In a victory for India-based manufacturer, Pidilite Industries, the Bombay High Court in Mumbai has granted the company ad-interim relief over its ‘Dr Fixit’ trademarks which it claimed that rival Q-Chem had infringed.
Justice Gautam Patel handed down his decision to grant the injunction requested by Pidilite on Wednesday, June 16, in a ruling first reported by Bar and Bench.
Commenting on the case, Manisha Singh, partner at Lex Orbis in New Delhi explained that this was a relatively rare move by the Indian courts, which have been increasingly grappling with how to approach joint trademark and “passing off” lawsuits.
“This is one of the few such cases in the recent past where courts have addressed the issue of comprehensive imitation involving infringement of trademark/design/copyright coupled with the tort of passing off,” she said.
During the legal proceedings, the judge heard how Pidilite had become a well-known brand in the manufacturing sector since 1969, principally associated with waterproofing chemicals, construction bending chemicals, paint chemicals, adhesives and sealants.
The company designed a unique and distinctive storage can or container for its‘ Dr Fixit’ range which features its ‘LW’ and ‘LW+’ and ‘URP’ word marks, and designs that it registered back in October 2007.
Infringement and ‘passing off’
Pidilite accused Kurukshetra-based Qchem of infringing these trademarks, copyright, registered designs and of “passing off”.
In its complaint against QChem, Pidilite claimed that its competitor had marketed a substantial reproduction of its container which featured an “impermissible and colourable imitation of the original ‘Dr Fixit’ range.
As Justice Patel noted, the allegedly infringing product had “a substantially similar glue, white and yellow colour scheme” with “an identical shape, shoulders, ridges on the side, cap and surface patterns”.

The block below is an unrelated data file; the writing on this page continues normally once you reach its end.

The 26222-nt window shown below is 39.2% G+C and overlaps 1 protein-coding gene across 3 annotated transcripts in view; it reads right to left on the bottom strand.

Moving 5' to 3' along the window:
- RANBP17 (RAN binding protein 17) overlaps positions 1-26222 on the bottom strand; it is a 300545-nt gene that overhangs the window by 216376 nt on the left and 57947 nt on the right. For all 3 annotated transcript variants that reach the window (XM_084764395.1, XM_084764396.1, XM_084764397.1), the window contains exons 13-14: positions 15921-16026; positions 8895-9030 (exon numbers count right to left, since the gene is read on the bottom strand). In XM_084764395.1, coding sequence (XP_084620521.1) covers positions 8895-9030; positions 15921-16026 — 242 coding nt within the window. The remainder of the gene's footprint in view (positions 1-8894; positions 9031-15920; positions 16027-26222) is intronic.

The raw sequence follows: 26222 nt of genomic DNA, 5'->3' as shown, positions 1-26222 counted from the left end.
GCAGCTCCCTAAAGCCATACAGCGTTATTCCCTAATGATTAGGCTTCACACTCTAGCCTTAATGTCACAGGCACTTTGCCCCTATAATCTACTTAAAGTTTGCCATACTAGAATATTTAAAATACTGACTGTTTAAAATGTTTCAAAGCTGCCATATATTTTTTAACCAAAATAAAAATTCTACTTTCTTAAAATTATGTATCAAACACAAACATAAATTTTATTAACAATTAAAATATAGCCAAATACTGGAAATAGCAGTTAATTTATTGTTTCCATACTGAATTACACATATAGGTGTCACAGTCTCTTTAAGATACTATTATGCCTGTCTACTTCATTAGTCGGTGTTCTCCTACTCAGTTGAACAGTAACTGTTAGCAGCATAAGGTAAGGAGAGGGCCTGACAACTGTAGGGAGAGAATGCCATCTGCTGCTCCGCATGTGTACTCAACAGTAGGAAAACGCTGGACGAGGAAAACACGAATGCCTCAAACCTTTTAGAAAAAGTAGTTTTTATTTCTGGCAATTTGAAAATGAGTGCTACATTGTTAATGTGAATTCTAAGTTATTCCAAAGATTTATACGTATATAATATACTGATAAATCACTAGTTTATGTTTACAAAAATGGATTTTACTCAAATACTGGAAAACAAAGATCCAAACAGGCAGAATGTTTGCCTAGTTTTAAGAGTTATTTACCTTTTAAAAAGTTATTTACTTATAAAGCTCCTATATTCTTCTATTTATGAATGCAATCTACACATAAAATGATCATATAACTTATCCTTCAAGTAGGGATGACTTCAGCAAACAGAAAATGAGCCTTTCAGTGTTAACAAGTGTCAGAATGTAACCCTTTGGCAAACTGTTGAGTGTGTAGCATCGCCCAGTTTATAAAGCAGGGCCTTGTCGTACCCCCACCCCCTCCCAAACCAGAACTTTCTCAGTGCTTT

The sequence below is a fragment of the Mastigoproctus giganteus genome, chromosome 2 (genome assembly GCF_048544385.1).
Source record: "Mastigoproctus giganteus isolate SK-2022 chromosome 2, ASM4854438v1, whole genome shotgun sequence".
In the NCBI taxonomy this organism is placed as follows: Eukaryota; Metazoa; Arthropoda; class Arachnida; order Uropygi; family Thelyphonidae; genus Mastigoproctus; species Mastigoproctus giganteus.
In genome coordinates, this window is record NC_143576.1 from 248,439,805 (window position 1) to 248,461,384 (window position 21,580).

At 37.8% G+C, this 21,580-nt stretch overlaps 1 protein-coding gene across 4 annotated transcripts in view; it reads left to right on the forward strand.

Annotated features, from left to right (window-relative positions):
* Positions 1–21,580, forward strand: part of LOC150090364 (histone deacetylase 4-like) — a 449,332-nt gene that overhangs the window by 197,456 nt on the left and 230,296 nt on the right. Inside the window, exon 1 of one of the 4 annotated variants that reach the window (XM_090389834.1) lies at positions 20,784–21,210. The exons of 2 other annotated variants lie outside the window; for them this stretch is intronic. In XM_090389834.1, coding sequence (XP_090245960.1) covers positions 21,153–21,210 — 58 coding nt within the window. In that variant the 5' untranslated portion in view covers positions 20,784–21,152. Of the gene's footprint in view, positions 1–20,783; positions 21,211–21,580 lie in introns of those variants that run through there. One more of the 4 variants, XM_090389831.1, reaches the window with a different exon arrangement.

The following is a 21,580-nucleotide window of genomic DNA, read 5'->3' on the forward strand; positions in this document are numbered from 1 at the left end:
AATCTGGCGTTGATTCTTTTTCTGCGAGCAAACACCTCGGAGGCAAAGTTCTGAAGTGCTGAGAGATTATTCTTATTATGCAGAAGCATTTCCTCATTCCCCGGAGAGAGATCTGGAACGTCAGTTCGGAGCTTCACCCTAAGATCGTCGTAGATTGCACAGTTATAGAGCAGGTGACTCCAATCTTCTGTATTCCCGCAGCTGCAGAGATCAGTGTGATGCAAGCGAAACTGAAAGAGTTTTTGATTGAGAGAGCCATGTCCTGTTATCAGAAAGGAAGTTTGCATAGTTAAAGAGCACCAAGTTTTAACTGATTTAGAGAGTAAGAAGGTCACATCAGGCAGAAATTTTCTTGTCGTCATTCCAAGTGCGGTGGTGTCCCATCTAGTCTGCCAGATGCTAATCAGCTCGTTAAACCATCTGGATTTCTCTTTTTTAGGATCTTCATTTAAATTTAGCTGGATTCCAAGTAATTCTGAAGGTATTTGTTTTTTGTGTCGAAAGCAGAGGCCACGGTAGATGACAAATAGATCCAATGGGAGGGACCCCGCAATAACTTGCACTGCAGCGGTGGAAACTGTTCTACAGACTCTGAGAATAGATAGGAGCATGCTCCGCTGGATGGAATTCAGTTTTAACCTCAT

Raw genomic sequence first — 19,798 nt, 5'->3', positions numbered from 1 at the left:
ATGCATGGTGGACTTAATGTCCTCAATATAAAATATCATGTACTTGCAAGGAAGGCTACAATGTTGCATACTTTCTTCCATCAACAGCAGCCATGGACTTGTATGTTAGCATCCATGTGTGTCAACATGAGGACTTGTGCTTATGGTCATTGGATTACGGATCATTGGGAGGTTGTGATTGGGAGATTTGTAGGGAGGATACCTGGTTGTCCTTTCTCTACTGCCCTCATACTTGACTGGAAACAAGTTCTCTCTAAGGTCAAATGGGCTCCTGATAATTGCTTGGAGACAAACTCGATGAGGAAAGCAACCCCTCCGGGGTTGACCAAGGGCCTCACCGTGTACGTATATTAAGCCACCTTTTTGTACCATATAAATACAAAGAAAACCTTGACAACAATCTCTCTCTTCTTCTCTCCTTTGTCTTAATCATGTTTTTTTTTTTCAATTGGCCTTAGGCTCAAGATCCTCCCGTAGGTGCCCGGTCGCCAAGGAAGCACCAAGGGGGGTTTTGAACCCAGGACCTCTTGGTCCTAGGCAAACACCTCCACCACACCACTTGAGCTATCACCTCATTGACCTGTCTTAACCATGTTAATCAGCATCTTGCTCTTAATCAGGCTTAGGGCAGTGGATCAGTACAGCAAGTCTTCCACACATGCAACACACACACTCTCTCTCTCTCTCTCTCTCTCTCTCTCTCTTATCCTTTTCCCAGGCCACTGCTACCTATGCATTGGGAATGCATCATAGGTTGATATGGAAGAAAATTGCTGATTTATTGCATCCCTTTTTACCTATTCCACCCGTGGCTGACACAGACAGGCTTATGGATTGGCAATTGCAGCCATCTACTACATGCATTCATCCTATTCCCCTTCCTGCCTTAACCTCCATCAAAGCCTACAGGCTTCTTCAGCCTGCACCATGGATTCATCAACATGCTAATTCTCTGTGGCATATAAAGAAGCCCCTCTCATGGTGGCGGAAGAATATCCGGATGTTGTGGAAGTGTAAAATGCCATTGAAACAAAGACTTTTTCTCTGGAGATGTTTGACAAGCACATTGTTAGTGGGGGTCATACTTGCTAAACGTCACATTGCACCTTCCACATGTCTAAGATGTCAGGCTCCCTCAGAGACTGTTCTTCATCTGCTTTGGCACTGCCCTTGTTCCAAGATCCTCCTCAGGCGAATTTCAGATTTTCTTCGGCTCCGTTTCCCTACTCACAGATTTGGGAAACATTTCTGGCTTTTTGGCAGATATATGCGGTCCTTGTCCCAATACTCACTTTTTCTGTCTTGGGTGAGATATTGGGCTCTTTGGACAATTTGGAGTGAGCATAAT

In reaching his conclusion, Justice Patel said: There is no doubt in my mind that there is a very strong prima facie case made out both in infringement and passing off for all three forms of IP that the plaintiff seeks to protect. I can see no valid justification for the defendant’s adoption of the marks, use of the labels and use of the container.”
Upholding case law
According to Singh, this development was notable as it cited recent case law and would be welcomed by brands and their IP lawyers in India.
“In Carlsberg Breweries v Som Distilleries and Breweries, the Delhi High Court put the debate to rest when it held that a composite suit pertaining to infringement of a registered design and passing off is valid; and that two causes of action can be joined and tried in a composite suit,” she said.
“In the present case, the Bombay High Court has concurred with the position taken by the Delhi High Court in the Carlsberg case. It was lauded because a contrary view would have resulted in multiplicity of proceedings causing waste of time, money and energy of the IP right owners.”
Manisha Singh shares her insights on the Bombay High Court’s recent order in the trademark infringement case of Pidilite Industries Ltd vs Q-Chem Sealers Pvt Ltd.